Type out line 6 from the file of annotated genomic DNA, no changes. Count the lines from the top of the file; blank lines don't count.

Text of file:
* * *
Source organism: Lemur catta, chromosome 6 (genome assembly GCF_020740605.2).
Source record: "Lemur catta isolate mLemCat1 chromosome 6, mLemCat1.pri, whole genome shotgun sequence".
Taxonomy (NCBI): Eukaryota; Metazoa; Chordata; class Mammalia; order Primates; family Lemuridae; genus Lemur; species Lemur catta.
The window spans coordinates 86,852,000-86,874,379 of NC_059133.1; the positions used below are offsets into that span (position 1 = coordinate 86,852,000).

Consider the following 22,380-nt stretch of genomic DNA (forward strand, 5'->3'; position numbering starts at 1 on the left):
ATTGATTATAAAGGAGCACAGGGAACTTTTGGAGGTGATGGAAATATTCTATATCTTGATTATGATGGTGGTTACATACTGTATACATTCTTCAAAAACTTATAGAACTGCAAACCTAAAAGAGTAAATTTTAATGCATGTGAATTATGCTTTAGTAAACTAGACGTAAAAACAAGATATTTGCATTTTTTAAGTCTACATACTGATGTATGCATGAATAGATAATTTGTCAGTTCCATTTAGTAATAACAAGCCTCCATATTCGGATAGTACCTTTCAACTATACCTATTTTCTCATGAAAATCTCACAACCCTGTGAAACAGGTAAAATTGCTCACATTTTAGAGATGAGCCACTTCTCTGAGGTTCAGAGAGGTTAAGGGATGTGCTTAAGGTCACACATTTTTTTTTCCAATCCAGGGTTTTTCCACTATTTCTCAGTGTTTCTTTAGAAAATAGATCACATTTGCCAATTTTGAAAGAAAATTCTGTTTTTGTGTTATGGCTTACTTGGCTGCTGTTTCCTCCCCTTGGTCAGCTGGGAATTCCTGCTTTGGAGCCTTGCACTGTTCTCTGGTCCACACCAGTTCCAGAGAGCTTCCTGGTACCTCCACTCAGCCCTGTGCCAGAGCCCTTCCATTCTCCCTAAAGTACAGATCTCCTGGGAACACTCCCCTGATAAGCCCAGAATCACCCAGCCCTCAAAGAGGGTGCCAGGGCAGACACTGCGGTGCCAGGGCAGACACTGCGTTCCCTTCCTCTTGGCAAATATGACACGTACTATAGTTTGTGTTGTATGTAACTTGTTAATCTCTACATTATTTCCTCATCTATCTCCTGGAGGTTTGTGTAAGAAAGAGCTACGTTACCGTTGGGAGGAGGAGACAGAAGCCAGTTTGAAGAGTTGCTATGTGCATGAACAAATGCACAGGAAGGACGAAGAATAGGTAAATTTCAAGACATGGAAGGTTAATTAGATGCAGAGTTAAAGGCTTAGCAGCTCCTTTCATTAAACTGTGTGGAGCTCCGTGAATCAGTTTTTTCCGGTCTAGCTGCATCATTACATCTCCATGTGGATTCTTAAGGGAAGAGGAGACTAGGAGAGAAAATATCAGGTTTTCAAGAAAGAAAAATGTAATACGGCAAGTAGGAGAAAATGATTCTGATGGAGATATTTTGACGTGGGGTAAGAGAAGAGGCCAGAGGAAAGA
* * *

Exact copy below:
ATTGATTATAAAGGAGCACAGGGAACTTTTGGAGGTGATGGAAATATTCTATATCTTGATTATGATGGTGGTTACATACTGTATACATTCTTCAAAAACTTATAGAACTGCAAACCTAAAAGAGTAAATTTTAATGCATGTGAATTATGCTTTAGTAAACTAGACGTAAAAACAAGATATTTGCATTTTTTAAGTCTACATACTGATGTATGCATGAATAGATAATTTGTCAGTTCCATTTAGTAATAACAAGCCTCCATATTCGGATAGTACCTTTCAACTATACCTATTTTCTCATGAAAATCTCACAACCCTGTGAAACAGGTAAAATTGCTCACATTTTAGAGATGAGCCACTTCTCTGAGGTTCAGAGAGGTTAAGGGATGTGCTTAAGGTCACACATTTTTTTTTCCAATCCAGGGTTTTTCCACTATTTCTCAGTGTTTCTTTAGAAAATAGATCACATTTGCCAATTTTGAAAGAAAATTCTGTTTTTGTGTTATGGCTTACTTGGCTGCTGTTTCCTCCCCTTGGTCAGCTGGGAATTCCTGCTTTGGAGCCTTGCACTGTTCTCTGGTCCACACCAGTTCCAGAGAGCTTCCTGGTACCTCCACTCAGCCCTGTGCCAGAGCCCTTCCATTCTCCCTAAAGTACAGATCTCCTGGGAACACTCCCCTGATAAGCCCAGAATCACCCAGCCCTCAAAGAGGGTGCCAGGGCAGACACTGCGGTGCCAGGGCAGACACTGCGTTCCCTTCCTCTTGGCAAATATGACACGTACTATAGTTTGTGTTGTATGTAACTTGTTAATCTCTACATTATTTCCTCATCTATCTCCTGGAGGTTTGTGTAAGAAAGAGCTACGTTACCGTTGGGAGGAGGAGACAGAAGCCAGTTTGAAGAGTTGCTATGTGCATGAACAAATGCACAGGAAGGACGAAGAATAGGTAAATTTCAAGACATGGAAGGTTAATTAGATGCAGAGTTAAAGGCTTAGCAGCTCCTTTCATTAAACTGTGTGGAGCTCCGTGAATCAGTTTTTTCCGGTCTAGCTGCATCATTACATCTCCATGTGGATTCTTAAGGGAAGAGGAGACTAGGAGAGAAAATATCAGGTTTTCAAGAAAGAAAAATGTAATACGGCAAGTAGGAGAAAATGATTCTGATGGAGATATTTTGACGTGGGGTAAGAGAAGAGGCCAGAGGAAAGA